The State has “totally mismanaged” the issue of children who claim to suffer from narcolepsy after being vaccinated for swine flu, according to the father of one such patient.
Tadhg Kennedy, father of 16-year-old Jack, told RTÉ radio’s Morning Ireland that his son was vaccinated, along with his siblings, on the same day as Aoife Bennett who settled a case with the State yesterday.
Ms Bennett and the Kennedy children were administered with the Pandemrix vaccine in school in December 2009, as part of the State campaign against the swine flu pandemic.
Mr Kennedy said his son has to take regular naps, suffers from hallucinations and is now “a heavily medicated young man. That’s the rest of his life,” adding that the response of the State was “totally mismanaged when adverse effects were reported.”
According to Mr Kennedy, the State had “reluctantly and grudgingly” given any supports to those who suffered adverse effects.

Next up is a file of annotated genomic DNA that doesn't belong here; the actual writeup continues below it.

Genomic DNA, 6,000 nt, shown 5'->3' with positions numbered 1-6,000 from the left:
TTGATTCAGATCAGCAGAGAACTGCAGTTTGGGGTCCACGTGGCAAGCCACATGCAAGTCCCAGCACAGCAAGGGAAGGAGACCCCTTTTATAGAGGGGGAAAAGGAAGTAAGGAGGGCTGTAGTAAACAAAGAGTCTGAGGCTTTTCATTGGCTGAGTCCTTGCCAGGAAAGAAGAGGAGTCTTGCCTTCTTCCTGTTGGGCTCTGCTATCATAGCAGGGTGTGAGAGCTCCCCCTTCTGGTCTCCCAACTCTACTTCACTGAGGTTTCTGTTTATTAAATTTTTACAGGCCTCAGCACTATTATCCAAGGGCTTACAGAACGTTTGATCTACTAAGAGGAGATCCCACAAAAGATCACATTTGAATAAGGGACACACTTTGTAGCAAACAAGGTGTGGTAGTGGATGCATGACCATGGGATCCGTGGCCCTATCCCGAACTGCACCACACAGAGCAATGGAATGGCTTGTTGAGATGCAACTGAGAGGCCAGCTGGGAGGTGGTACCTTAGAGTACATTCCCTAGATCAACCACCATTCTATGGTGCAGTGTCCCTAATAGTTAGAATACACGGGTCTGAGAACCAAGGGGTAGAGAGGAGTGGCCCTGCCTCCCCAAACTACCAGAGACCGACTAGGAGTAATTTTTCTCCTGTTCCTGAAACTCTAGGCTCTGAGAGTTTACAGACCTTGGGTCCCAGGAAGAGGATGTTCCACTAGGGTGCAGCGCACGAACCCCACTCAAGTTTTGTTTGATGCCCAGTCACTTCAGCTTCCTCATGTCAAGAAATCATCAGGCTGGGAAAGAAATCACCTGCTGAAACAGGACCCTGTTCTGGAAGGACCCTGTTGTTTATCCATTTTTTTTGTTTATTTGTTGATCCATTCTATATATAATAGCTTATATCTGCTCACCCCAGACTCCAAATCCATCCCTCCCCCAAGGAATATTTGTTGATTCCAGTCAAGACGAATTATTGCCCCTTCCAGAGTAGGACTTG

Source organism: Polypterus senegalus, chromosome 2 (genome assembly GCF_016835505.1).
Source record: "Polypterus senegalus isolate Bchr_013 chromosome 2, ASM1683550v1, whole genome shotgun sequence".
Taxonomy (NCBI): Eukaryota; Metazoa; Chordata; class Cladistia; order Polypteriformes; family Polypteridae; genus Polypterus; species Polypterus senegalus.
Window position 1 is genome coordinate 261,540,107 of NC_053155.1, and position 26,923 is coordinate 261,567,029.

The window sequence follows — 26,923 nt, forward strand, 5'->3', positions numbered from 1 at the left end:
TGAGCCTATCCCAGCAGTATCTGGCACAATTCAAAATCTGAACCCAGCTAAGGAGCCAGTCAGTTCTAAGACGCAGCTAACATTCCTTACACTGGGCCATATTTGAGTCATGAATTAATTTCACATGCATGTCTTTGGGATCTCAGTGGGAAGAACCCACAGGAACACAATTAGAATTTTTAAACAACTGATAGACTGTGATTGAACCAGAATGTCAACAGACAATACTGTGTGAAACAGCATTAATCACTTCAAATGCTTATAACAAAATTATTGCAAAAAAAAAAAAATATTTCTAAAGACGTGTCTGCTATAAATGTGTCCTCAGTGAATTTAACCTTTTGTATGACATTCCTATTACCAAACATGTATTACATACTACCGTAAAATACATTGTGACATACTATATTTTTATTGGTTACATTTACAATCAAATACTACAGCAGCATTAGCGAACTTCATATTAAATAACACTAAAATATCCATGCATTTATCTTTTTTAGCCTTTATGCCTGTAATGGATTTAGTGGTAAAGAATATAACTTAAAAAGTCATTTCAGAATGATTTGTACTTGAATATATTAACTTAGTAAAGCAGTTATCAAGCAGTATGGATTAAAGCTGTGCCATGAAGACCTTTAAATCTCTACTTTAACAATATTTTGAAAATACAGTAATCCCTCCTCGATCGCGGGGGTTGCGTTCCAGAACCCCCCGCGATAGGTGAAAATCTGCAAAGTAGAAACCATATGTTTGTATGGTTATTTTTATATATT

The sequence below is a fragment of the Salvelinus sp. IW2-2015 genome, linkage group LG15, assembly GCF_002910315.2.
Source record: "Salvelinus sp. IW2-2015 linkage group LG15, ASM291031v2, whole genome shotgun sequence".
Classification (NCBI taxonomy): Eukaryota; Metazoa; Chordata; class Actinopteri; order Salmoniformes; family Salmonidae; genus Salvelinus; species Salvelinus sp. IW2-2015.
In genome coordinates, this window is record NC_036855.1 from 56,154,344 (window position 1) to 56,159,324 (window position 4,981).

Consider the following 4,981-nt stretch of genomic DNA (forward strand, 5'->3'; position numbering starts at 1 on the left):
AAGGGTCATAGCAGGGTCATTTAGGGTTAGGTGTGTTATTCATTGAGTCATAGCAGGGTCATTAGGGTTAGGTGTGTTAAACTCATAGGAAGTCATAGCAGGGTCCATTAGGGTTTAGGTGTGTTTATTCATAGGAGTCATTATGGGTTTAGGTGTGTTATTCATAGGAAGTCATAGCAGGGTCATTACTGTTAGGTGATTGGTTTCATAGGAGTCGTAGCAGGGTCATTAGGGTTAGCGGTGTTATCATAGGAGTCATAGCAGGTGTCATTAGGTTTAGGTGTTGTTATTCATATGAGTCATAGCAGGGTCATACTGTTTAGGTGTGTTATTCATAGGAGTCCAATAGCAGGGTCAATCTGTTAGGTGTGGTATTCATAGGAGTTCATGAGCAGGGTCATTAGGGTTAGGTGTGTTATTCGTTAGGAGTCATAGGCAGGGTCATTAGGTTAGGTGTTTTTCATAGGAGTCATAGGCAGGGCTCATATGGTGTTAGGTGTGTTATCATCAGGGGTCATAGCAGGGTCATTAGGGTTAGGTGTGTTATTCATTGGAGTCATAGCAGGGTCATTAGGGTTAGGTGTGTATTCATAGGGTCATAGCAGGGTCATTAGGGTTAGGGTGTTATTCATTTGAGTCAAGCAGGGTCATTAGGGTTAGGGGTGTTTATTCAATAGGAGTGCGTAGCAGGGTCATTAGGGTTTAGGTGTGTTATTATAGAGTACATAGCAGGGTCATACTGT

Mr Kennedy pointed out that the State has spent millions “aggressively fighting” cases like that of Ms Bennett and his son (whose case is pending). “It’s just bonkers.”
The drugs company had settled similar cases in other countries, he said, before asking why the case was being contested so aggressively in Ireland, especially when it was obvious that “something has gone wrong and people are suffering this trauma.”
He said he understood the need for vaccination and the concept of herd immunity, but when something goes wrong, “it is up to the State to take care of it.”
Mr Kennedy also queried why a no-fault compensation scheme for people who suffer injury arising from vaccination has not yet been implemented despite a scheme being recommended by an Oireachtas committee as far back as 2001.
Even if such a scheme were to be introduced now, “it’s too late for us,” he said.